Southampton Cycle Speedway Club were distraught on Monday morning when they discovered their competition bikes had been taken from their transit van outside the Premier Inn in Wolverhampton city centre.
Veteran racer Gavin Wheeler had qualified from the national trials in Wednesfield for the final in Birmingham on Monday and was forced to borrow a bike to compete.
Team organiser Dave Makepeace appealed to the thieves to hand back the bikes, as although they’re worth £3,000 to the three riders they are worthless on the street.
He said: “These bikes have no brakes so are obviously dangerous to someone who does not know how to ride them. Cycling speedway bikes have no brakes because we race around a special track.
“The Archie Wilkinson MK5 is perfect for speedway cycling and they were made in the Black Country in the 1980s and 1990s but have been discontinued now.”
Mr Makepeace believes the thieves will get short shrift from any speedway cyclist they try and sell the bikes to due to the camaraderie of the bikers who risk serious injury every time they race at speeds of 35mph.
He said: “The speedway cycling community is not very big but we are one big family so no rider would think of buying a stolen bike. Gavin even rode for Wednesfield Aces for a few years when he was younger.
“The Wednesfield Aces club have been brilliant, they borrowed Gavin a bike to race in the finals and have been trying to locate the bikes through their local network.”
Thieves drilled the lock of the Gold Ford Transit van in the early hours of Monday morning and stole the bikes along with an Alloy wheel.
The theft was discovered around 8.30am on Bank Holiday Monday as the team prepared to travel to Perry Barr raceway.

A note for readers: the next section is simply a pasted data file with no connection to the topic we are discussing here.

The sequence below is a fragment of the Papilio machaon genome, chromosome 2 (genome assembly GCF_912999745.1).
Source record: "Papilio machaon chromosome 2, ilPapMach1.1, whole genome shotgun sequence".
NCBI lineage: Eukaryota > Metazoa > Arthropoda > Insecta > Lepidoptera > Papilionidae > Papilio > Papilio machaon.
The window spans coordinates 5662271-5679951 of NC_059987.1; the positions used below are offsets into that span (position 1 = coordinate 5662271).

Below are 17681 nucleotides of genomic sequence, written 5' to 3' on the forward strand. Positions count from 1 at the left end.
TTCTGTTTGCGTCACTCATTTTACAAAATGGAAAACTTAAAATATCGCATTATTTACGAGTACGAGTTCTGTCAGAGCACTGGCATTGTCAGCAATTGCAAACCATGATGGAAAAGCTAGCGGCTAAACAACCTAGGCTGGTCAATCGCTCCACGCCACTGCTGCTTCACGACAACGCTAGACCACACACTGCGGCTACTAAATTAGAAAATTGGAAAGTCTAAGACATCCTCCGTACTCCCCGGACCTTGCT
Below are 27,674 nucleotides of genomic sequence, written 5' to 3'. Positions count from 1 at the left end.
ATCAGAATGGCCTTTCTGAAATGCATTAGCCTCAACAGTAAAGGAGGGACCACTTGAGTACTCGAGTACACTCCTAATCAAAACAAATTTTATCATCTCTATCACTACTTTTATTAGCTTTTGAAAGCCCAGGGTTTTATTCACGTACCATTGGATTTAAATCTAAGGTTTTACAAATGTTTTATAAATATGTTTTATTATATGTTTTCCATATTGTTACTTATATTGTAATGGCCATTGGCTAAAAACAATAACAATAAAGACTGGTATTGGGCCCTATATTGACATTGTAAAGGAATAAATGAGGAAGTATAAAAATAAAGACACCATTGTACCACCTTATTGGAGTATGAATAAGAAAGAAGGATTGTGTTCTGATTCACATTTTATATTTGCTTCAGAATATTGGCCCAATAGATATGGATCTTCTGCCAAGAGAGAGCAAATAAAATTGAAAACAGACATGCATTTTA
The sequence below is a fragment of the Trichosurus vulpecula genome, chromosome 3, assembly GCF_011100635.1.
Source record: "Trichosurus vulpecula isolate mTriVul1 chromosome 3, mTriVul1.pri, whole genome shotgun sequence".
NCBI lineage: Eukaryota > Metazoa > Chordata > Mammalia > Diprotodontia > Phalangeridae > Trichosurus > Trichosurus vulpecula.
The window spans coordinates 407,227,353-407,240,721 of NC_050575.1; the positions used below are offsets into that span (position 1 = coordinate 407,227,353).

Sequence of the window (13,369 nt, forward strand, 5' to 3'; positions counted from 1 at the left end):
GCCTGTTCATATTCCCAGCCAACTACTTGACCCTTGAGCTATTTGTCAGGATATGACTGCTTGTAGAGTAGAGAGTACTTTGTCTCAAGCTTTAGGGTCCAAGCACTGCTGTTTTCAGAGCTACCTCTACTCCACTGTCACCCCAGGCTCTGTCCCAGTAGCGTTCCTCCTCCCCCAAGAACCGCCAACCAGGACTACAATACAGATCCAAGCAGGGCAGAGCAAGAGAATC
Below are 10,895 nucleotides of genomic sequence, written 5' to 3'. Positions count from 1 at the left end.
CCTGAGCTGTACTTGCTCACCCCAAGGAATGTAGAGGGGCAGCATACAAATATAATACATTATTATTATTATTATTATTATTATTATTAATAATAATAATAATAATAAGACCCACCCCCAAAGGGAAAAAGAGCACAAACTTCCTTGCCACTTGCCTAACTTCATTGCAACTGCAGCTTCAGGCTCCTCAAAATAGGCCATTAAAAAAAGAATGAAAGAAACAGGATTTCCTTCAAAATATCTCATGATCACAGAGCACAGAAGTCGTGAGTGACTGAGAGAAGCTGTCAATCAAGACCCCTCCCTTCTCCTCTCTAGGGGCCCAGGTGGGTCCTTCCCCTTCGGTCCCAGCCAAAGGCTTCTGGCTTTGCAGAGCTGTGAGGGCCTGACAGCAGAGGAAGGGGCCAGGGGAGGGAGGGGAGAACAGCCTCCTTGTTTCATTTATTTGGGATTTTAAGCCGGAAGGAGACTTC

Mr Makepeace said: “The theft took the edge off what was a fantastic weekend of racing in Wednesfield and Birmingham. As these bikes will be worthless to anyone else we are hoping to get them back.”
Steve Mullinder, from Wednesfield Aces, posted an appeal on Facebook, he said: “These bikes are no good for riding on roads as they have no brakes and are specially made for track racing. Please it is important we find these bikes, they are for 3 young lads who are competing in British competitions.”
Cycle speedway began around the 1920s but became massive popular in post-war Britain due to the amount of bomb sites which could easily be cleared to make the 90 metre oval tracks. At its peak in the 1950s there were more than 1,000 clubs across the UK. Currently there are 40 clubs competing in the sport. Due to the bikes having no brakes and the physical nature of the sport cyclists often sustain injuries.
If you have any information about the bikes message David Makepeace on Facebook or email [email protected]